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Building Bridges

Houston cycling clubs repair, improve Huntsville park trails.

By Jennifer Nalewicki

Two Houston-area cycling organizations have joined forces with the Texas Parks and Wildlife Department to further develop and maintain Huntsville State Park’s multi-use trail system.

The Greater Houston Off-Road Biking Association (GHORBA) and Northwest Cycling Club (NWCC) are constructing several boardwalk-style bridges, enabling park visitors to cross the park’s swamplands. The groups also help with the maintenance of the park’s 10-mile-long trail system.

The ongoing project is being funded by various sources, including NWCC, which donated $1,500 to GHORBA in April, and REI, an outdoor goods store. NWCC’s contribution is going toward the construction of a bridge.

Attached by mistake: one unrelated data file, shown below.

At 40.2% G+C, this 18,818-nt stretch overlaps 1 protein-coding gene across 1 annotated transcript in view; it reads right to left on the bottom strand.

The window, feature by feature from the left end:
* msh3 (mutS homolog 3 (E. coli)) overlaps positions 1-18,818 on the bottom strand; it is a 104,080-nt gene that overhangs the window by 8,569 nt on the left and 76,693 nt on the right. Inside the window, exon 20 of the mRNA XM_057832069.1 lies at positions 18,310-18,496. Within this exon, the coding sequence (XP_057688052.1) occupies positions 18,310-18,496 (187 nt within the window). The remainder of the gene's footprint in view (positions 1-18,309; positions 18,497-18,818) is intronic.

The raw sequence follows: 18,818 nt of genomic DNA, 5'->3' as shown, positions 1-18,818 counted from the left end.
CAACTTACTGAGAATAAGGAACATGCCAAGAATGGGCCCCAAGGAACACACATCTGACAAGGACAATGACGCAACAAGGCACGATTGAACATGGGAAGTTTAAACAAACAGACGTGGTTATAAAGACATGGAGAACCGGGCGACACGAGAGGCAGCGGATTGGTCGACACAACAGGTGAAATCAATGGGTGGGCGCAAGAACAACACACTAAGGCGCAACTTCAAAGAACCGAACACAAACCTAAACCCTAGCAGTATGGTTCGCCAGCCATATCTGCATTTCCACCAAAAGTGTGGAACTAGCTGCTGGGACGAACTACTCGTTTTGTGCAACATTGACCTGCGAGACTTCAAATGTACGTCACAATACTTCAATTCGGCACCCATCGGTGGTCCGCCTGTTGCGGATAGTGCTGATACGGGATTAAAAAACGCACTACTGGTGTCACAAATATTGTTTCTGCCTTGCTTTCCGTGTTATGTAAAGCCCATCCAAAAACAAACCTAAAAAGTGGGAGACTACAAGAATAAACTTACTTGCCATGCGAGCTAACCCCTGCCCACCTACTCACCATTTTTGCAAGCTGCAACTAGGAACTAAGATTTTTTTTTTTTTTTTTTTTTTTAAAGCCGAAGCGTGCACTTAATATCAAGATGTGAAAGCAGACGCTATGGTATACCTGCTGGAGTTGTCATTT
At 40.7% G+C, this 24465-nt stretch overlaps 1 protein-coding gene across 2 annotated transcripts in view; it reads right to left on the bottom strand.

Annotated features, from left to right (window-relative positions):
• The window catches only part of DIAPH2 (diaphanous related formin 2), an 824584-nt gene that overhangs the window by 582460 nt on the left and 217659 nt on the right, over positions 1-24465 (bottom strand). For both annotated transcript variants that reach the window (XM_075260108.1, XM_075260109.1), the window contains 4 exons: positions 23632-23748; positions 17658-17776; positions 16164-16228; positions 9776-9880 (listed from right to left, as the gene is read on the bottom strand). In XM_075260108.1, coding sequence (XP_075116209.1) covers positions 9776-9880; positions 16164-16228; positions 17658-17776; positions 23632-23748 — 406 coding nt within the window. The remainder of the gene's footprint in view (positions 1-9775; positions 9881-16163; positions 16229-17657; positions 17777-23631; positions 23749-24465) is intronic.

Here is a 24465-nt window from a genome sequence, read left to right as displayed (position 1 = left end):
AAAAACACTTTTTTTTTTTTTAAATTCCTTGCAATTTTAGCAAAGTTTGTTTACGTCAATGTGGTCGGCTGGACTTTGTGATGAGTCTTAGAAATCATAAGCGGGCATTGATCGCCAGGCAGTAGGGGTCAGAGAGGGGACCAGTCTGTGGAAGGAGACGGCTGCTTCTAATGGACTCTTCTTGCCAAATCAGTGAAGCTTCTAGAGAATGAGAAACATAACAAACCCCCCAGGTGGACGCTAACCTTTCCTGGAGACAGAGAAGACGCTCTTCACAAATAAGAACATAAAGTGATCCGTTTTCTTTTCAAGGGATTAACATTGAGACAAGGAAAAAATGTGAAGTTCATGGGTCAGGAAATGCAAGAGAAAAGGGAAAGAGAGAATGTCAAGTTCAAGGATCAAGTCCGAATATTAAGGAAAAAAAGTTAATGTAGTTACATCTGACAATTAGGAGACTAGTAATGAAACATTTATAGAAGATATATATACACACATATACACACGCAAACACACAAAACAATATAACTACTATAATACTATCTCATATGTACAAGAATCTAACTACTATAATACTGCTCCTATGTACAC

Huntsville State Park volunteer trail stewards look at the trail system as a whole when deciding what parts need repair and what parts don’t. They conduct a series of walkthroughs, in which they assess the amount of traffic each trail receives, note the effects weather and erosion have had on the trails and look for ways to reroute damaged trails.

They then report their findings to GHORBA, which holds monthly “work parties” to make the needed repairs. At the parties, volunteers do everything from shoveling dirt to constructing bridges to transplanting trees and bushes in order to cover up trails no longer in use. Local food stores join in as well, donating food and drinks to the volunteers.

“It is part of GHORBA’s mission statement to do volunteer work [maintaining the trails],” says Kelly Strader, vice president of trails for GHORBA. “Huntsville is a good place to recreate.”

The park, located an hour’s drive north of Houston in Sam Houston National Forest, attracts cyclists, runners, hikers and nature enthusiasts alike.

The trails, which are all dirt save for the wooden bridges that cross over the area’s swamplands, are designed and constructed so that wildlife and birds are observed in a natural setting.

“Huntsville is pretty keen on keeping a natural look, sort of like a game trail that deer travel on, only wider,” says trail steward Jimm Schroeder. “We try not to make it look too manmade.”

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